Bob, Where is this information published? So many people jumped on this thread touting inaccurate information and couldn't or wouldn't site a source.

It's conflicting because technically DCS is Class I & II as its remote uses frequencies in the 900MHz spectrum. Also Legacy would be both Class I & II because its remote runs in the 2.4 GHZ spectrum.

What class is the 27MHz stuff where the earliest LC engines & CAB1 runs?

What class is WiFi in as it operates in the 2.4 GHz spectrum (the same license free spectrum that ALL 2.4 GHz stuff operates in, including Bluetooth)?

Who defined these classes?

H1000

I am not aware of any place that this info is specifically published.  I defined the classes in order to illustrate the fundamental technical differences between the two classes. The major confusion seems to be understanding that the TMCC style controller talks to the track interface unit wirelessly and then the track interface unit talks to the loco at a low RF frequency via the track. The direct to loco wireless systems (including the bluetooth variations) have the controller talking directly to the engines. Again,  when properly implemented, both classes have the same basic operational capabilities.

 

BOB WALKER posted:

Again,  when properly implemented, both classes have the same basic operational capabilities.

And therein lies the rub.   Anything's possible, but what is actually happening.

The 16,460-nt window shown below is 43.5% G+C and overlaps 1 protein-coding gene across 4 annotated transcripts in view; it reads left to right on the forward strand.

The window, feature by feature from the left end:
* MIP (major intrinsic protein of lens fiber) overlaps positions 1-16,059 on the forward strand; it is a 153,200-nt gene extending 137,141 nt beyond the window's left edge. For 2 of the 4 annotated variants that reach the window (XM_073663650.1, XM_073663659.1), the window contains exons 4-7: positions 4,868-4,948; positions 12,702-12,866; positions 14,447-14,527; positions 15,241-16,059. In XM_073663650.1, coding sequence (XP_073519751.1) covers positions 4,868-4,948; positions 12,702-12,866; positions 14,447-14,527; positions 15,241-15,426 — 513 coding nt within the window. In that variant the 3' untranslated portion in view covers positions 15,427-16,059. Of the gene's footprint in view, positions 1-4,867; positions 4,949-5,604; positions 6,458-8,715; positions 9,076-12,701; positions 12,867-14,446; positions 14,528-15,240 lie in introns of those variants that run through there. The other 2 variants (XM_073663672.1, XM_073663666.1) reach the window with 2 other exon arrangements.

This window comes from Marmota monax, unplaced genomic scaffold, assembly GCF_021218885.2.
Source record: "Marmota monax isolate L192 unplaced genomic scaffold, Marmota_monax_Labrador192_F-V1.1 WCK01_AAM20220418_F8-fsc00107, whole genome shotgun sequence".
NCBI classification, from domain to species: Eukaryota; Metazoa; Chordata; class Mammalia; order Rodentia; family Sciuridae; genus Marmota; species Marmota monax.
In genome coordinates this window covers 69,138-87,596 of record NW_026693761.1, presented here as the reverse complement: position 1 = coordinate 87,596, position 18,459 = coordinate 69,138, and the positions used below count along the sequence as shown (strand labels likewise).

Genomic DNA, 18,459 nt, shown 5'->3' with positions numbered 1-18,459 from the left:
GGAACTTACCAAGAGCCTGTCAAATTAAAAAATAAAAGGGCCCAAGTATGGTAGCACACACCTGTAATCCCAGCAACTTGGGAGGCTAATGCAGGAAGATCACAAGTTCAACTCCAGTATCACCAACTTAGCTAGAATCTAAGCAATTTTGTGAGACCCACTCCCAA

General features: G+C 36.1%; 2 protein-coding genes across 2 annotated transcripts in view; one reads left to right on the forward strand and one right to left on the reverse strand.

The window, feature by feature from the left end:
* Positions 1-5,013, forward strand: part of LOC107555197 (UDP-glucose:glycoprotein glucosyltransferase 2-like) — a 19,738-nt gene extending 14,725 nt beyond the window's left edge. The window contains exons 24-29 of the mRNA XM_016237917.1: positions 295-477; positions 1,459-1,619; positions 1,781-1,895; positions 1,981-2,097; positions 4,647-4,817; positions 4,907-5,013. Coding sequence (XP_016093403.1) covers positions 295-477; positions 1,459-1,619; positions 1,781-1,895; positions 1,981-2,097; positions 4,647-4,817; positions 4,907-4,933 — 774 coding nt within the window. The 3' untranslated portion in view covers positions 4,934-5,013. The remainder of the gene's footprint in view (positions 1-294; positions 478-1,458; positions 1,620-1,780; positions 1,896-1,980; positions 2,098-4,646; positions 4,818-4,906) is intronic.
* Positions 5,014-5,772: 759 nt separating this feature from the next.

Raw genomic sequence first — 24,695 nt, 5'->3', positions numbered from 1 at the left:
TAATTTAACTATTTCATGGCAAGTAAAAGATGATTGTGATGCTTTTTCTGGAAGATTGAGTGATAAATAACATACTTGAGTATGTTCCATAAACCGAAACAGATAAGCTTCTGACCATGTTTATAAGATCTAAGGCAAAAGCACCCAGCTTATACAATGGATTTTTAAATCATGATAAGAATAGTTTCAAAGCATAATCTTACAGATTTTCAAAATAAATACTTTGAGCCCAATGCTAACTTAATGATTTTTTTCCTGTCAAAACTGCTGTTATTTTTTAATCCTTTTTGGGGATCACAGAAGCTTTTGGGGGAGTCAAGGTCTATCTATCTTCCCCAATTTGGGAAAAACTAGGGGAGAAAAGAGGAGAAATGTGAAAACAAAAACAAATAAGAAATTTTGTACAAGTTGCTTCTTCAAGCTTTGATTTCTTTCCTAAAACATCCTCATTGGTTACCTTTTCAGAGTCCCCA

Yardmaster96 posted:

Here's a scary thought that may get some responses.  "Alexa, start engine 1"

We're closer to this type of operation vs. a universal control system that operates via Bluetooth. 

All the app makers would need to do is integrate the necessary API into their app to allow alternate control via Google home, Alexi, Siri, a game pad or other HID type devices. Here's a fun one, You can already use a Bluetooth mouse connected to an android device and fully run the DCS app with a mouse cursor similar to how you interact with a program on a PC or MAC computer.

H1000

I run a small operation with 18 switch track.  That coupled with 5 locomotives means A LOT of scrambling when it comes to "John forgot to close a certain switch and now the 'train wreck' feature of DCS is looming big."  You also have two or three going at the same time and if you've used the ALL feature of DCS you know that all 3 or 4 locomotives currently running respond to whatever few commands you have available in that mode.  I may be lacking in my ALL features, but speed setting, horn, and bell are about it.  I don't see the soft keys when I'm using ALL engines so I guess using them is not possible.

Anyway, I digress as usual. Being able to say "close switch 12!" in an emergency is faster than scrambling with a remote trying to go from engine to switch mode and find switch 12 then press the straight arrow soft key.  "Stop engine 2" is faster than trying to switch engines with the remote and hit the DIR button.  I know, E stop, not the point.

So let's see, thanks to me we have gone from Bluetooth to voice activated.  I brought this up once before in a past thread. 

Yardmaster96 posted:

Here's a scary thought that may get some responses.  "Alexa, start engine 1"

I don't view it as scary. 

I view it as lazy.

If one doesn't want to be physically involved with running their trains, why bother?

"Alexa, please run and enjoy my trains while I go off and do something interesting..."

Rusty